Photo: Smudge 9000
We've heard about the Carrotmob in San Francisco. Kristin wrote that the organization uses the masses to bring about environmental changes in local businesses. Their first mob scene took place at a convenience store in the Mission District. The store chosen agrees to give a percentage of sales from the event to upgrading the store with green improvements. Now Carrotmob has made its way across the country to Charleston, S.C. where it already "mobbed" the Queen Street Grocery.Charleston's Carrotmob was established earlier this summer in the city and the group recently chose Queen Street Grocery, a famous landmark convenience store in downtown Charleston for its first mobbing. It all started a few months ago when the local chapter, contacted several locally owned coffee shops, corner markets, groceries, and bars to urge them to consider environmental sustainability efforts. Businesses were asked to determine a percentage of their one-day sales during a "mob sale" that they were willing to reinvest in their shops for energy efficiency through simple cost-effective retrofits just like in San Francisco. Queen Street Grocery won out and is the first business to take the plunge.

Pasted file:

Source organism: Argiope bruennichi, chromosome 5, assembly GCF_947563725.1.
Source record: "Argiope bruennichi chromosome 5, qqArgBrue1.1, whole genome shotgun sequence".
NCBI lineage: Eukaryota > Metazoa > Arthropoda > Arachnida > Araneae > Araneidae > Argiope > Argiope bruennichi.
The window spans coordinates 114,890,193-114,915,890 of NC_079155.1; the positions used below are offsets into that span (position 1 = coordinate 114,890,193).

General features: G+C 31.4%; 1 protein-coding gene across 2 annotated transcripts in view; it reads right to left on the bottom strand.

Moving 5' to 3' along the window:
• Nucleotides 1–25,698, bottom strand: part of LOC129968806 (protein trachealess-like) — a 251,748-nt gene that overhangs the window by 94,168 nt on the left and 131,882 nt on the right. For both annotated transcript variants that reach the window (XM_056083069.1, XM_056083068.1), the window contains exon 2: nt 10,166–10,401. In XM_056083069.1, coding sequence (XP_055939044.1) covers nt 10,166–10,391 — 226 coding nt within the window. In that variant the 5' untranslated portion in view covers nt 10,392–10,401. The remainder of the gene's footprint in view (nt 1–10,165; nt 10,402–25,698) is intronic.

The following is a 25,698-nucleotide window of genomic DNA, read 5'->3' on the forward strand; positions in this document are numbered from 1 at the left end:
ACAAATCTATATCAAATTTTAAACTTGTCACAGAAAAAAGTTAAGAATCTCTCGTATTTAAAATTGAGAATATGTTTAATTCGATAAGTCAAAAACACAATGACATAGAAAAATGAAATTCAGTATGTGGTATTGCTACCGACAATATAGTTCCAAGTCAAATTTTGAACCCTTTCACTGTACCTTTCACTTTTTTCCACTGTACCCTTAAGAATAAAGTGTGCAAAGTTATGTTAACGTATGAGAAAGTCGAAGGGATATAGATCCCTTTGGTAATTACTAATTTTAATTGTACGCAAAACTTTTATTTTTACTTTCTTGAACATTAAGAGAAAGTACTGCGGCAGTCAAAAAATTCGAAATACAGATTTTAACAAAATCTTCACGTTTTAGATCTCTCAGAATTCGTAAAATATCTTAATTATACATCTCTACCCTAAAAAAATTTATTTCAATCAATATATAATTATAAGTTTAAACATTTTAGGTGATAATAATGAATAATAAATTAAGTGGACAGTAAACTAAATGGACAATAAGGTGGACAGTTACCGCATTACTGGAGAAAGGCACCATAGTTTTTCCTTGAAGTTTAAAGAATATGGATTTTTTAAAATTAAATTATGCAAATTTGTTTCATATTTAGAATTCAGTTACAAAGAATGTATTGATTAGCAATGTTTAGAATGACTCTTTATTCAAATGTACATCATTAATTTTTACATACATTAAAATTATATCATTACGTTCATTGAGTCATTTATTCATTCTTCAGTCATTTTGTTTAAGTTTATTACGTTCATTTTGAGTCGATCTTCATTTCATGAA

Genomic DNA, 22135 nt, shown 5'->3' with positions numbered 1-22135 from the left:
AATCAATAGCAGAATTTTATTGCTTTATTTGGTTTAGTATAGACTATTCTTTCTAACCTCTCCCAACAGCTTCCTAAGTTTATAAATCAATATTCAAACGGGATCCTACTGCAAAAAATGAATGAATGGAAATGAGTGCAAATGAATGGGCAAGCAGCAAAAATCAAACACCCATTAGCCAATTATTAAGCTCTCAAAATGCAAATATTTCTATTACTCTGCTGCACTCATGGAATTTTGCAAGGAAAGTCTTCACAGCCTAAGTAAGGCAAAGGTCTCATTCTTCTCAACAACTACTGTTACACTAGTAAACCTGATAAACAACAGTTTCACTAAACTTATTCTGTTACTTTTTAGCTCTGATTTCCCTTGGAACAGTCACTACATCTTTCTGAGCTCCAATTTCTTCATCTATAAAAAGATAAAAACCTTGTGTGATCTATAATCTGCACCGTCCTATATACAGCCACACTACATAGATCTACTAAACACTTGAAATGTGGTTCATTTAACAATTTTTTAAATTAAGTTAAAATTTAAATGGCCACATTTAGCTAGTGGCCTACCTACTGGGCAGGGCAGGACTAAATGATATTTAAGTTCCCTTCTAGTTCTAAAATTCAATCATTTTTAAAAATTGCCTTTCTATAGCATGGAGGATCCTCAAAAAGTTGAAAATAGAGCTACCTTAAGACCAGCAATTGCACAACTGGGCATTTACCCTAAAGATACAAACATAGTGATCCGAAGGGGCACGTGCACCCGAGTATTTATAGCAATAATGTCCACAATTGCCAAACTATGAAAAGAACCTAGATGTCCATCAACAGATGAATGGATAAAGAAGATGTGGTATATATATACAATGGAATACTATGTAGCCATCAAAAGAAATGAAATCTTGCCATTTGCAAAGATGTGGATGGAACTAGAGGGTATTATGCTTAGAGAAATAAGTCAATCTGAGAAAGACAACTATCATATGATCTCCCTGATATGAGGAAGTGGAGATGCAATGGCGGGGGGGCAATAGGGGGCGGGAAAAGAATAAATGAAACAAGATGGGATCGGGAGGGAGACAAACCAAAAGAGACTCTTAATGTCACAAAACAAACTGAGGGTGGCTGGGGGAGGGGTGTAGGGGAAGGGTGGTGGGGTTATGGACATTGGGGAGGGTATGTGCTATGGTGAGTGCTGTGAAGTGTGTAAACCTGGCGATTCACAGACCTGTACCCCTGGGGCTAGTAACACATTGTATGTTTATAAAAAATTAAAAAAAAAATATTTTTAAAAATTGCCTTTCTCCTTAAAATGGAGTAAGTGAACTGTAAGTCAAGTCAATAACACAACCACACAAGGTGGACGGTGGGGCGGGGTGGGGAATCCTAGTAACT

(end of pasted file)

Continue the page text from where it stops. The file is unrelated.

Queen Street Grocery Energy Waste
Queen Street grocery was spending about 40% more than it should have been on energy consumption. It's hard enough for small businesses like this one to survive and wasting that much money on nothing every month seems ridiculous. The first hurdle the store will take with the money made from the one day mobbing will be sealing the store's envelope and as result putting that 40 % of money saved into keeping this small business afloat. The mob has focused its attention on small businesses in the city rather than chains which is a good thing both for the business's survival and the planet. There used to be a corner store on every street in Charleston and today only a few have survived.
Collin brought up a really good point questioning whether the group generates enough to make a difference. While it remains to be determined my gut says that at least in a small community like Charleston, Carrotmob does something that's critically important for the city, it brings to together a community of green minded individuals in an area that is just now blossoming into the green movement. It helps small businesses that truly care about the future of the area to understand how they can take steps to green their business. In Charleston, where the effects of global climate change, pollution, and water quality are often seen first as a result the quality of the fishing, warming waters, and huge population spikes, people want change and awareness is key.